PARIS – In the last few weeks, the idea of establishing a European banking union has become the latest remedy advanced as a solution to the long-running euro crisis. But, whatever the merits of a banking union – and there are many – proposals to establish one raise more questions than can currently be answered.
The motivations of those who advocate a banking union differ markedly. For some, particularly in southern Europe, it is seen as a means of shifting the burden of supporting their indigent banks to those with deeper pockets. For others, especially in the European Union’s Brussels Eurocracy, it is seen as another leap forward in the construction of a European super-state. Taking their cue from the sacred Rome Treaty’s reference to “ever closer union,” the European Commission’s theologians view every crisis as an opportunity to advance their federalist agenda.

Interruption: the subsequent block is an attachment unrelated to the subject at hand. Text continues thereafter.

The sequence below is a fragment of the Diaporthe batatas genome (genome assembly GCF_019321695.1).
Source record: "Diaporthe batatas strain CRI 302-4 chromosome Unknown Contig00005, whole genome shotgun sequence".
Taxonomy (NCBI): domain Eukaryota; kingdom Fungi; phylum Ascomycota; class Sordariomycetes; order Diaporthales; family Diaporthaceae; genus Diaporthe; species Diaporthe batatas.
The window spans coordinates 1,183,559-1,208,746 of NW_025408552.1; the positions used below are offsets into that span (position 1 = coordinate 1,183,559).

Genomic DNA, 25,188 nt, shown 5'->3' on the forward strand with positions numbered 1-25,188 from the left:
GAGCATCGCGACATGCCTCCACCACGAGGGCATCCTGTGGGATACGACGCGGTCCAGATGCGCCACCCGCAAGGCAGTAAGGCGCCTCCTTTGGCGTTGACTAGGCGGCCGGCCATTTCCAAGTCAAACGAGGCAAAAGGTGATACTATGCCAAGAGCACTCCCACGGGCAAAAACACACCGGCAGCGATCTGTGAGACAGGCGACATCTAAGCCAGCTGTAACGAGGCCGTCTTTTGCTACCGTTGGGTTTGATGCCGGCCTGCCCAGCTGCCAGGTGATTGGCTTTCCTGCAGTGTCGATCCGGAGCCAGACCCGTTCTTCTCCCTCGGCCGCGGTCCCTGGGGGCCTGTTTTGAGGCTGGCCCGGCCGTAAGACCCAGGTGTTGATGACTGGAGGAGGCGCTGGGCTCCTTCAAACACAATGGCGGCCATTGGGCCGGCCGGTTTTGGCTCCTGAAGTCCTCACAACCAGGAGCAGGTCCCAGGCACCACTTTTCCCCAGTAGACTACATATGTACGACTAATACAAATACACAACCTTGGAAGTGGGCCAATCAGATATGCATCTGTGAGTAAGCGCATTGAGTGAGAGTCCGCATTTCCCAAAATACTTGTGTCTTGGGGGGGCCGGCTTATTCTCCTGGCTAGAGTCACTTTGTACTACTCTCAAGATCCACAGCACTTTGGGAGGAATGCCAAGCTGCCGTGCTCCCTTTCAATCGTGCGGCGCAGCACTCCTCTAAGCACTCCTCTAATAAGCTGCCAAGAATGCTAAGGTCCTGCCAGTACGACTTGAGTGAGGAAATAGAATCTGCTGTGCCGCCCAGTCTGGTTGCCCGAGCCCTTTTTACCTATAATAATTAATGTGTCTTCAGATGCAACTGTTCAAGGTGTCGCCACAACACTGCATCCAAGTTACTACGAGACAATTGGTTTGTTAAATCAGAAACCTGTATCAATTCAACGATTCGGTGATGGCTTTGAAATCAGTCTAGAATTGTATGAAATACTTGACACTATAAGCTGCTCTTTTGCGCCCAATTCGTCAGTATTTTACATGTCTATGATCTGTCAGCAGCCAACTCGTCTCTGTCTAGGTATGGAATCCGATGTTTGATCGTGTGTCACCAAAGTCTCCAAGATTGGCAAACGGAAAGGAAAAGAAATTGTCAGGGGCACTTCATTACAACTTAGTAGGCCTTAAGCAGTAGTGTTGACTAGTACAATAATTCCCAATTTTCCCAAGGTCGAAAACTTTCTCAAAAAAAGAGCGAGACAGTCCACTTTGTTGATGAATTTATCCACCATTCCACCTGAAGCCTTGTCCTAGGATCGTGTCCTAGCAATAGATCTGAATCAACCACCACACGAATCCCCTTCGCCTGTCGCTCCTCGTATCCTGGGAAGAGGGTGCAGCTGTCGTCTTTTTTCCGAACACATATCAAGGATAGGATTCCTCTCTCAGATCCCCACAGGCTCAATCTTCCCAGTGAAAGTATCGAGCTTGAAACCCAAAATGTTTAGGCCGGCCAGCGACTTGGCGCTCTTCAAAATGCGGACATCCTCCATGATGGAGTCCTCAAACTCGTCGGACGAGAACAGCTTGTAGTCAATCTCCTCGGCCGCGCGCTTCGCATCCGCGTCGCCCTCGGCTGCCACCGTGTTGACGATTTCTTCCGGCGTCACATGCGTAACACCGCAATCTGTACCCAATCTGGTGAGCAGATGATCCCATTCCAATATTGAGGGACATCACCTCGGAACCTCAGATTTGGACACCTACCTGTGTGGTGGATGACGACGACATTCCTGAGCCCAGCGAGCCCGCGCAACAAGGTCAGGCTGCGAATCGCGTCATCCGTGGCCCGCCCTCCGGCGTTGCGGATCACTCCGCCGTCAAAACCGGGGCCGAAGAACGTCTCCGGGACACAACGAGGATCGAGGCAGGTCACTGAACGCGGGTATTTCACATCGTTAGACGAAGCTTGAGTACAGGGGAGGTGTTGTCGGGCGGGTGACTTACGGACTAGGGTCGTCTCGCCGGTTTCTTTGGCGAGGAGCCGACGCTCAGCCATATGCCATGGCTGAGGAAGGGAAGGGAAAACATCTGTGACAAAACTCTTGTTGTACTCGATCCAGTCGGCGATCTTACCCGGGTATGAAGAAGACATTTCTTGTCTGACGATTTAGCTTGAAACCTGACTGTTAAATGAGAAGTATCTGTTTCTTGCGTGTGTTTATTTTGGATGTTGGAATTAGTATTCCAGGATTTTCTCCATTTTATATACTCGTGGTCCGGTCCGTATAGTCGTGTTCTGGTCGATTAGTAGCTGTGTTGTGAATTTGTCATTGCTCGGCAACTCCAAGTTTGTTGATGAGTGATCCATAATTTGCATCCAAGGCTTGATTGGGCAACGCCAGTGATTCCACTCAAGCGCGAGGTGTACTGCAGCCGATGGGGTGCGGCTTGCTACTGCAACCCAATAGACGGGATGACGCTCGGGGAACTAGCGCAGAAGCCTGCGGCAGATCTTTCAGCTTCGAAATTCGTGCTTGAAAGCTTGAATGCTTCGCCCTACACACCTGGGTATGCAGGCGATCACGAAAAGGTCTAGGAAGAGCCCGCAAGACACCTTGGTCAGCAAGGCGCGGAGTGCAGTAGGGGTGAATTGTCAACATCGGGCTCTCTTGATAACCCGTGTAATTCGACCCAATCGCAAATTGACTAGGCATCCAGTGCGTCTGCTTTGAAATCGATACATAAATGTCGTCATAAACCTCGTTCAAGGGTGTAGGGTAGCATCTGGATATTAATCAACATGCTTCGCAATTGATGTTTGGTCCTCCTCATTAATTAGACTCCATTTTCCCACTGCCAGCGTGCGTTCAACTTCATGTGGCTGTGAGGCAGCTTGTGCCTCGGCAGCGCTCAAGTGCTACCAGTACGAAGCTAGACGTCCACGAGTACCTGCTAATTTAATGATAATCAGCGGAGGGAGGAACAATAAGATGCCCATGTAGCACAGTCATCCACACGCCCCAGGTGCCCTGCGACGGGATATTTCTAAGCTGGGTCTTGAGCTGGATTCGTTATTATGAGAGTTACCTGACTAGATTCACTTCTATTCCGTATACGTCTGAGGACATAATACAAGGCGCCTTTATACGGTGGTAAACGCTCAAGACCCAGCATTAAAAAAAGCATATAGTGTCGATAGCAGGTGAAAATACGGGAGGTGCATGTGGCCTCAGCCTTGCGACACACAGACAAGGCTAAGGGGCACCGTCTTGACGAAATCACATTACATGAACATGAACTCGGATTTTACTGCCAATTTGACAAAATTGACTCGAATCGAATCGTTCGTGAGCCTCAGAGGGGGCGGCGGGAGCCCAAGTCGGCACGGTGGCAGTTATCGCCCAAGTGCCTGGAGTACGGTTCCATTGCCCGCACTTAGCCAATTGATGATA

The European Central Bank has been more thoughtful, though no less enthusiastic, arguing that a banking union should have three objectives. First, stronger eurozone-wide supervision should reinforce financial integration, “mitigate macroeconomic imbalances,” and improve the conduct of monetary policy. How a single EU supervisor would address the problem of imbalances is not explained, but it is surely a worthy aim.
The second objective should be to “break the link between banks and sovereigns,” which has been a particularly dangerous feature of the last year, while the third is to “minimize the risks for taxpayers through adequate contributions by the financial industry.” The third aim could be achieved country by country, but it is certainly arguable that an across-the-board banking levy, or a Europe-wide financial-transaction tax, would eliminate competitive distortions.